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Advanced Animal Modeling Reveals New Ways of Treating Malignant Melanoma


Currently available treatments for malignant melanoma can cure certain patients – but not all. A group of researchers from the Sahlgrenska Cancer Center at the University of Gothenburg have demonstrated that an advanced new animal model known as “avatar mice” can be used in research to understand why treatment is not always successful, and by extension improve the prognosis for this form of skin cancer. Their findings are being presented in articles in two Nature Publishing journals.

Almost 4000 people are diagnosed with malignant melanoma in Sweden every year. Although the tumor can usually be surgically removed, in more than 15 percent of cases it will spread through the body by metastasis. The prognosis for patients in which the cancer has spread has long been very bad. Thanks to basic genetic and immunological research, we now know how the melanoma starts and how the disease can remain hidden from the immune system, which has led to new treatments being found – either in the form of new targeted drugs and or in the form of treatments that stimulate the immune system, which activate immune cells in the tumors.

“The remarkable thing about the new treatments is the fact that patients respond in such different ways to them. The targeted treatments shrink the tumors in almost all patients with a mutation in the BRAF gene, but the tumor develops resistance and returns within one year. For some patients, the immunotherapy works so well that they are cured by and large, but for some tumors, these drugs do not work at all,” says Professor Jonas Nilsson.

Jonas Nilsson heads a multidisciplinary group of researchers at Sahlgrenska Cancer Center, at the University of Gothenburg. Via their two studies, which have been published in Nature Medicine and Nature Communications, the group is now taking important steps toward improving the treatment for metastatic malignant melanoma.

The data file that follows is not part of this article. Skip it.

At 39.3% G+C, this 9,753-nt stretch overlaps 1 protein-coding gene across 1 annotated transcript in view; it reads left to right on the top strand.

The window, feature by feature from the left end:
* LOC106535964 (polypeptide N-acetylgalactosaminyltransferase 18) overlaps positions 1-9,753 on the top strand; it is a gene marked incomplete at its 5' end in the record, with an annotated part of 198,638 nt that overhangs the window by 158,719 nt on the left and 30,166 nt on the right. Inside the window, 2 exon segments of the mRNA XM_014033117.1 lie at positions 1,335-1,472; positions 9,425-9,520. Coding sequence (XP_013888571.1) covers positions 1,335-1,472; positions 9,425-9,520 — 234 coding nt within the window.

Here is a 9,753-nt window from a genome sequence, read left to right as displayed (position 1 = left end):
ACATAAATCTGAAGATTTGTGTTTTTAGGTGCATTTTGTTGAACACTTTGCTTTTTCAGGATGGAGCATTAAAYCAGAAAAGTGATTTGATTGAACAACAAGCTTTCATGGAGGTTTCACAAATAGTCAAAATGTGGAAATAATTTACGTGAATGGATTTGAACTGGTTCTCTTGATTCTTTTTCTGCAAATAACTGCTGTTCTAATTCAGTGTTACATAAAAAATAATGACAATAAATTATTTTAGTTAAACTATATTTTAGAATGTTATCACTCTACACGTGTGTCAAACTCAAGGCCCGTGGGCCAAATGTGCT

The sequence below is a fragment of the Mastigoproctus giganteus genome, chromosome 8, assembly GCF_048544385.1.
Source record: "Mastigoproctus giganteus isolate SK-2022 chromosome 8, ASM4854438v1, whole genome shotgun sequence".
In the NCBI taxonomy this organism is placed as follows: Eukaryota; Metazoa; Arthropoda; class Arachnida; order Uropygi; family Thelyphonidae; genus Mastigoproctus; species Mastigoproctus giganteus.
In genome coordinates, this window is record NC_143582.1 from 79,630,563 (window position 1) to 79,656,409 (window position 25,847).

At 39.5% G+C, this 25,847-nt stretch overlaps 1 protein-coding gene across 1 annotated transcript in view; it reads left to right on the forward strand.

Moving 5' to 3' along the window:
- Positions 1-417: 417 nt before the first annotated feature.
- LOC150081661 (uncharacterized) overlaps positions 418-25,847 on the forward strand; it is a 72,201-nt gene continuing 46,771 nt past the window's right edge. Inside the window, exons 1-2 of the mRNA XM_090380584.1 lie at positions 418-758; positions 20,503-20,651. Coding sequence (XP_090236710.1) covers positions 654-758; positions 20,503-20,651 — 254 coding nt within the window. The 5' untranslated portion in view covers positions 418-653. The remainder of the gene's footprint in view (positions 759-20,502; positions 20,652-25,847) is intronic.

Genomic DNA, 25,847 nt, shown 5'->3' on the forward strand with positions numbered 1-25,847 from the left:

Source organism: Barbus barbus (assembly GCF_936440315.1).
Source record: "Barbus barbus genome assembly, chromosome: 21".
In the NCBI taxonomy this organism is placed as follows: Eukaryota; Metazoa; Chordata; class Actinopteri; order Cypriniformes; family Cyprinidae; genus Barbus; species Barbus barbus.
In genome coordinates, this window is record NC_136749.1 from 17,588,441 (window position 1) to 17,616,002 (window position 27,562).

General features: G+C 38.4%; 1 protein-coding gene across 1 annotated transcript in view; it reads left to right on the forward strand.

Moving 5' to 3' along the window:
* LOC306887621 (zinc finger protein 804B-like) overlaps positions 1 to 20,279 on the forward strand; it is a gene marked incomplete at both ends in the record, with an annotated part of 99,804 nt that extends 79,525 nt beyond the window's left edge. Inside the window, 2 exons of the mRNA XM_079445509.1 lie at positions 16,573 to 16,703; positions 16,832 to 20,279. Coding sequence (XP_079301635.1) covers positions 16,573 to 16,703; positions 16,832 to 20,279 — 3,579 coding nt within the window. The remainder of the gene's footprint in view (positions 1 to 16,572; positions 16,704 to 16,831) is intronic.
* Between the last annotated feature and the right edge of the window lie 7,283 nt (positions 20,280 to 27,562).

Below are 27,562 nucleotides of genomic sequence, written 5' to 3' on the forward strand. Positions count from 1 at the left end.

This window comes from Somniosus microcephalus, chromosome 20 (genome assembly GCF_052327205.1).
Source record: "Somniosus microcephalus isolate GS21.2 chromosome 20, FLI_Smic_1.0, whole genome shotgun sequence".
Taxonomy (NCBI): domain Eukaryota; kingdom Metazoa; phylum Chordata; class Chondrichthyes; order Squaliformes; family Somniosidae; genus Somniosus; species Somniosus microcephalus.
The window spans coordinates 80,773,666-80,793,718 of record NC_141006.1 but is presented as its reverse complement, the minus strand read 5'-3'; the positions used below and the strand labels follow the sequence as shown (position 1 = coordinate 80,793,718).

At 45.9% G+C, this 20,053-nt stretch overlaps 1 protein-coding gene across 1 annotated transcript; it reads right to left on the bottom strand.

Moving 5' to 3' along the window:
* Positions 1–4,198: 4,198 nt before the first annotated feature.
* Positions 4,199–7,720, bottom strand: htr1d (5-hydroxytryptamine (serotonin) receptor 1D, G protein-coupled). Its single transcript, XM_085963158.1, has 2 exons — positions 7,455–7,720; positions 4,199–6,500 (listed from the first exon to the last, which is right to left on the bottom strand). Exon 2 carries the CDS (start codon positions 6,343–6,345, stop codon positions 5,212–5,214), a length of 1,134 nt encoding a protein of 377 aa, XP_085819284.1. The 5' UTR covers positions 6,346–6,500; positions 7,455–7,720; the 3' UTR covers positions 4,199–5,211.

After several years of work, the group has managed to further develop an advanced research tool that may provide answers as to why patients respond so differently to the cancer treatments currently available, which in turn is likely to give more patients the opportunity to recover.

They have discovered how a new type of laboratory animal, known as “avatar mice”, can help in this area. The mice are genetically modified so that they have no immune system, which makes it possible to transplant the tumor samples from patients to the mice. Although these avatar mice represent a step forward for cancer research, for a long time their lack of immune system meant that they could not be used to study immunotherapies.

Jonas Nilsson and his group managed to solve this problem by upgrading the mouse model so that it can support the tumor and immune cells from the same patient. This upgrade meant, among other things, that a further change was made to the mouse’s genes so that they produce a special factor that human immune cells require to be able to survive in the mice.